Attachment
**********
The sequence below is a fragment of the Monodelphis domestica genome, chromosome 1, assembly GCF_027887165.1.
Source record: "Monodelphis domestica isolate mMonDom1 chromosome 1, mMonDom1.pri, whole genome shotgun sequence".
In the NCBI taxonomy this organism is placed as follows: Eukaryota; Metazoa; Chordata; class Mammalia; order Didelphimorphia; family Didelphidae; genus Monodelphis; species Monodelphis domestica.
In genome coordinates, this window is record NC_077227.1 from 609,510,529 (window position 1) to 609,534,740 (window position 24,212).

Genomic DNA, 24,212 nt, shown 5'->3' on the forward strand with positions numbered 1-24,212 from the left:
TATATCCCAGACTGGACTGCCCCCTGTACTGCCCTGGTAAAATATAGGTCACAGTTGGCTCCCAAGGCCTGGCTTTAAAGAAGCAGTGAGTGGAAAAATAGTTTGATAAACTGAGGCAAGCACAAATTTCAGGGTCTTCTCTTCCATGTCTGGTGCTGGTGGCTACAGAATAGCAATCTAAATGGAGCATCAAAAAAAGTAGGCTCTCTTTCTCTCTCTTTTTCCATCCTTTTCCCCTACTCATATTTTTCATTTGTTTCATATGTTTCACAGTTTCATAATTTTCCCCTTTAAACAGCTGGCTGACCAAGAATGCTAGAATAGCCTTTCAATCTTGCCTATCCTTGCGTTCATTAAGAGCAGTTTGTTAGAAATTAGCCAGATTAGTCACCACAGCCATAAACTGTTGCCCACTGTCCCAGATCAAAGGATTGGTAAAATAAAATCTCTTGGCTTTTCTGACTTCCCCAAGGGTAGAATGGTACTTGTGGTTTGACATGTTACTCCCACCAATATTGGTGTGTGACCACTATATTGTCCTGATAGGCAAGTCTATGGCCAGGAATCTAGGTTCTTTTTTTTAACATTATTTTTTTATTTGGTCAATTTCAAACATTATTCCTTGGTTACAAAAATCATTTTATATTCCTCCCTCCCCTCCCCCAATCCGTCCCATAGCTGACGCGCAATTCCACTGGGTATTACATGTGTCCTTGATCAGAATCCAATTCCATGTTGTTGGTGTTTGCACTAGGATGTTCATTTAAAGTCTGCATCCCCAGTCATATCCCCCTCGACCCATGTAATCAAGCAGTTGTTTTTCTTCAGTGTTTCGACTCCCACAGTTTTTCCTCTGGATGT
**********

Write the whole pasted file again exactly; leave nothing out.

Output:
The sequence below is a fragment of the Monodelphis domestica genome, chromosome 1, assembly GCF_027887165.1.
Source record: "Monodelphis domestica isolate mMonDom1 chromosome 1, mMonDom1.pri, whole genome shotgun sequence".
In the NCBI taxonomy this organism is placed as follows: Eukaryota; Metazoa; Chordata; class Mammalia; order Didelphimorphia; family Didelphidae; genus Monodelphis; species Monodelphis domestica.
In genome coordinates, this window is record NC_077227.1 from 609,510,529 (window position 1) to 609,534,740 (window position 24,212).

Genomic DNA, 24,212 nt, shown 5'->3' on the forward strand with positions numbered 1-24,212 from the left:
TATATCCCAGACTGGACTGCCCCCTGTACTGCCCTGGTAAAATATAGGTCACAGTTGGCTCCCAAGGCCTGGCTTTAAAGAAGCAGTGAGTGGAAAAATAGTTTGATAAACTGAGGCAAGCACAAATTTCAGGGTCTTCTCTTCCATGTCTGGTGCTGGTGGCTACAGAATAGCAATCTAAATGGAGCATCAAAAAAAGTAGGCTCTCTTTCTCTCTCTTTTTCCATCCTTTTCCCCTACTCATATTTTTCATTTGTTTCATATGTTTCACAGTTTCATAATTTTCCCCTTTAAACAGCTGGCTGACCAAGAATGCTAGAATAGCCTTTCAATCTTGCCTATCCTTGCGTTCATTAAGAGCAGTTTGTTAGAAATTAGCCAGATTAGTCACCACAGCCATAAACTGTTGCCCACTGTCCCAGATCAAAGGATTGGTAAAATAAAATCTCTTGGCTTTTCTGACTTCCCCAAGGGTAGAATGGTACTTGTGGTTTGACATGTTACTCCCACCAATATTGGTGTGTGACCACTATATTGTCCTGATAGGCAAGTCTATGGCCAGGAATCTAGGTTCTTTTTTTTAACATTATTTTTTTATTTGGTCAATTTCAAACATTATTCCTTGGTTACAAAAATCATTTTATATTCCTCCCTCCCCTCCCCCAATCCGTCCCATAGCTGACGCGCAATTCCACTGGGTATTACATGTGTCCTTGATCAGAATCCAATTCCATGTTGTTGGTGTTTGCACTAGGATGTTCATTTAAAGTCTGCATCCCCAGTCATATCCCCCTCGACCCATGTAATCAAGCAGTTGTTTTTCTTCAGTGTTTCGACTCCCACAGTTTTTCCTCTGGATGT